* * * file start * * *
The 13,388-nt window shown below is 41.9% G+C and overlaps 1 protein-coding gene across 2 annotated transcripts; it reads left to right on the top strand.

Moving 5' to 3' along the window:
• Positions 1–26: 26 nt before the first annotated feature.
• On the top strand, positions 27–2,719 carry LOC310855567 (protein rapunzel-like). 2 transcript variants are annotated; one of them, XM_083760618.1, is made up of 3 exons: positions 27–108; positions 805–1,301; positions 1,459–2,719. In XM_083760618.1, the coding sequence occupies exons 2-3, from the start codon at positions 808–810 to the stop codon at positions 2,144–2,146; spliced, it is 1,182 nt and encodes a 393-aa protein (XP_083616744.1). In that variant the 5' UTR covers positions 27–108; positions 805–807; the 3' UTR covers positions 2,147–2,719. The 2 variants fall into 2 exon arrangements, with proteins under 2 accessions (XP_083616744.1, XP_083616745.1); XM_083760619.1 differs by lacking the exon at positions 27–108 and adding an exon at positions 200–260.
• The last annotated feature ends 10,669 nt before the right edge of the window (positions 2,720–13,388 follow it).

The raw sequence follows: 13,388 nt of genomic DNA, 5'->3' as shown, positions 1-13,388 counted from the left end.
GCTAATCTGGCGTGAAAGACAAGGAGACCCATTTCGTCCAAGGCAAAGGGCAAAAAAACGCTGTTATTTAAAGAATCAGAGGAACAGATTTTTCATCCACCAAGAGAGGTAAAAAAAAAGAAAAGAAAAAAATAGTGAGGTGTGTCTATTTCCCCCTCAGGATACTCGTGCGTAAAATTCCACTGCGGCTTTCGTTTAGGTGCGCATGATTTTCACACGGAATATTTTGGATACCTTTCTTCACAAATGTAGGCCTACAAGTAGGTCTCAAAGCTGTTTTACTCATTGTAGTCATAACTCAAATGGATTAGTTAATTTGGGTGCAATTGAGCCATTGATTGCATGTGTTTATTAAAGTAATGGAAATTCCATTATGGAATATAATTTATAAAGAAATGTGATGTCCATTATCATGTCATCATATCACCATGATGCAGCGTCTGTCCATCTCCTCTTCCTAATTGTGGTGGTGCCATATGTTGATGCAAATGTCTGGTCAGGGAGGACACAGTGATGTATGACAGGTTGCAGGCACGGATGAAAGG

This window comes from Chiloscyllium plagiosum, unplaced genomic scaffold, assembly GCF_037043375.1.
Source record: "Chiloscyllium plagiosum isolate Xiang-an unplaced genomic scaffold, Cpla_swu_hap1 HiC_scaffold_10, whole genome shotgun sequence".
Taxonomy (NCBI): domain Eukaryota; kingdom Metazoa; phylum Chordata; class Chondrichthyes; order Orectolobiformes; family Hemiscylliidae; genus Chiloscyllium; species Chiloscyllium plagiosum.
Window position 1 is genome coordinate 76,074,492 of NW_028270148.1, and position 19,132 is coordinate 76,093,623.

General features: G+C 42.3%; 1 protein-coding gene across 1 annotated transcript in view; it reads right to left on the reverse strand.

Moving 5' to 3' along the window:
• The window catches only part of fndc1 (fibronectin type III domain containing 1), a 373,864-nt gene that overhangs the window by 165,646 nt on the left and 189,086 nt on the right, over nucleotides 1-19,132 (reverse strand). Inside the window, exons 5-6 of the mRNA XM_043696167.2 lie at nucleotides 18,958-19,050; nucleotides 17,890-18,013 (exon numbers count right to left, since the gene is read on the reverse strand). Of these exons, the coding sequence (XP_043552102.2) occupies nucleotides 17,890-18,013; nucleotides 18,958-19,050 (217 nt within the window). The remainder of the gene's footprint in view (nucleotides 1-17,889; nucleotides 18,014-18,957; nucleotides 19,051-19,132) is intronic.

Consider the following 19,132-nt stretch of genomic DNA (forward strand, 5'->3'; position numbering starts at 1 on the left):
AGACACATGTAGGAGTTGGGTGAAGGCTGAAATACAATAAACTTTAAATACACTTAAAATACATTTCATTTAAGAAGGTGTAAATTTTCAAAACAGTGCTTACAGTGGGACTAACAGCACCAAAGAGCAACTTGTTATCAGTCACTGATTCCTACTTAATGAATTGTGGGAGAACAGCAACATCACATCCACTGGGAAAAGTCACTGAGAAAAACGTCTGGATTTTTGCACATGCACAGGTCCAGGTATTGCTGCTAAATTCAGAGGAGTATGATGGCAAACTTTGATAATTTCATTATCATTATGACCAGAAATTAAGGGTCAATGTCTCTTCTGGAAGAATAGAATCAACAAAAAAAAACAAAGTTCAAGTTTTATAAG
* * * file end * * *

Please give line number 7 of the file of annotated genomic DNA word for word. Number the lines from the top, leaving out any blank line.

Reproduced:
GCTAATCTGGCGTGAAAGACAAGGAGACCCATTTCGTCCAAGGCAAAGGGCAAAAAAACGCTGTTATTTAAAGAATCAGAGGAACAGATTTTTCATCCACCAAGAGAGGTAAAAAAAAAGAAAAGAAAAAAATAGTGAGGTGTGTCTATTTCCCCCTCAGGATACTCGTGCGTAAAATTCCACTGCGGCTTTCGTTTAGGTGCGCATGATTTTCACACGGAATATTTTGGATACCTTTCTTCACAAATGTAGGCCTACAAGTAGGTCTCAAAGCTGTTTTACTCATTGTAGTCATAACTCAAATGGATTAGTTAATTTGGGTGCAATTGAGCCATTGATTGCATGTGTTTATTAAAGTAATGGAAATTCCATTATGGAATATAATTTATAAAGAAATGTGATGTCCATTATCATGTCATCATATCACCATGATGCAGCGTCTGTCCATCTCCTCTTCCTAATTGTGGTGGTGCCATATGTTGATGCAAATGTCTGGTCAGGGAGGACACAGTGATGTATGACAGGTTGCAGGCACGGATGAAAGG